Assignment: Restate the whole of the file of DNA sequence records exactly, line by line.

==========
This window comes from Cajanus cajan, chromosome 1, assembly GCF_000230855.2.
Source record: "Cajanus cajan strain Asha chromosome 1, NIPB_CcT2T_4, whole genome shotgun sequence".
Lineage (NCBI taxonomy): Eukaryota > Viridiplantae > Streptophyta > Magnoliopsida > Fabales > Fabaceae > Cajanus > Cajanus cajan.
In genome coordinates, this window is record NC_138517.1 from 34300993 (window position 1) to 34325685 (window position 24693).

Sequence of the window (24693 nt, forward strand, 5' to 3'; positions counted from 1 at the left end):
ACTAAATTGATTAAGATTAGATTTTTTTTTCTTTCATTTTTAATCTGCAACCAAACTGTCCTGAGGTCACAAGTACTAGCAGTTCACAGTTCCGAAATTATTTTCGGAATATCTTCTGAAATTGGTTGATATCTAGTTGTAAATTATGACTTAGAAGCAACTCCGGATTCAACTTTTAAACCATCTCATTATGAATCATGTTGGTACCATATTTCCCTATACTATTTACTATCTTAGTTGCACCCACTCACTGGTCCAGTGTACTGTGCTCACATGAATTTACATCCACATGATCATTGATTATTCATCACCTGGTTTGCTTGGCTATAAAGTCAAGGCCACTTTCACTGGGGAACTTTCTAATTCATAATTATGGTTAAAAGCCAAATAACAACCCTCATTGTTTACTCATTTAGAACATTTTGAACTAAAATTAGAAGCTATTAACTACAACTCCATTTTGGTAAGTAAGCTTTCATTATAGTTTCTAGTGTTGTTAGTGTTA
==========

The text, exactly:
This window comes from Cajanus cajan, chromosome 1, assembly GCF_000230855.2.
Source record: "Cajanus cajan strain Asha chromosome 1, NIPB_CcT2T_4, whole genome shotgun sequence".
Lineage (NCBI taxonomy): Eukaryota > Viridiplantae > Streptophyta > Magnoliopsida > Fabales > Fabaceae > Cajanus > Cajanus cajan.
In genome coordinates, this window is record NC_138517.1 from 34300993 (window position 1) to 34325685 (window position 24693).

Sequence of the window (24693 nt, forward strand, 5' to 3'; positions counted from 1 at the left end):
ACTAAATTGATTAAGATTAGATTTTTTTTTCTTTCATTTTTAATCTGCAACCAAACTGTCCTGAGGTCACAAGTACTAGCAGTTCACAGTTCCGAAATTATTTTCGGAATATCTTCTGAAATTGGTTGATATCTAGTTGTAAATTATGACTTAGAAGCAACTCCGGATTCAACTTTTAAACCATCTCATTATGAATCATGTTGGTACCATATTTCCCTATACTATTTACTATCTTAGTTGCACCCACTCACTGGTCCAGTGTACTGTGCTCACATGAATTTACATCCACATGATCATTGATTATTCATCACCTGGTTTGCTTGGCTATAAAGTCAAGGCCACTTTCACTGGGGAACTTTCTAATTCATAATTATGGTTAAAAGCCAAATAACAACCCTCATTGTTTACTCATTTAGAACATTTTGAACTAAAATTAGAAGCTATTAACTACAACTCCATTTTGGTAAGTAAGCTTTCATTATAGTTTCTAGTGTTGTTAGTGTTA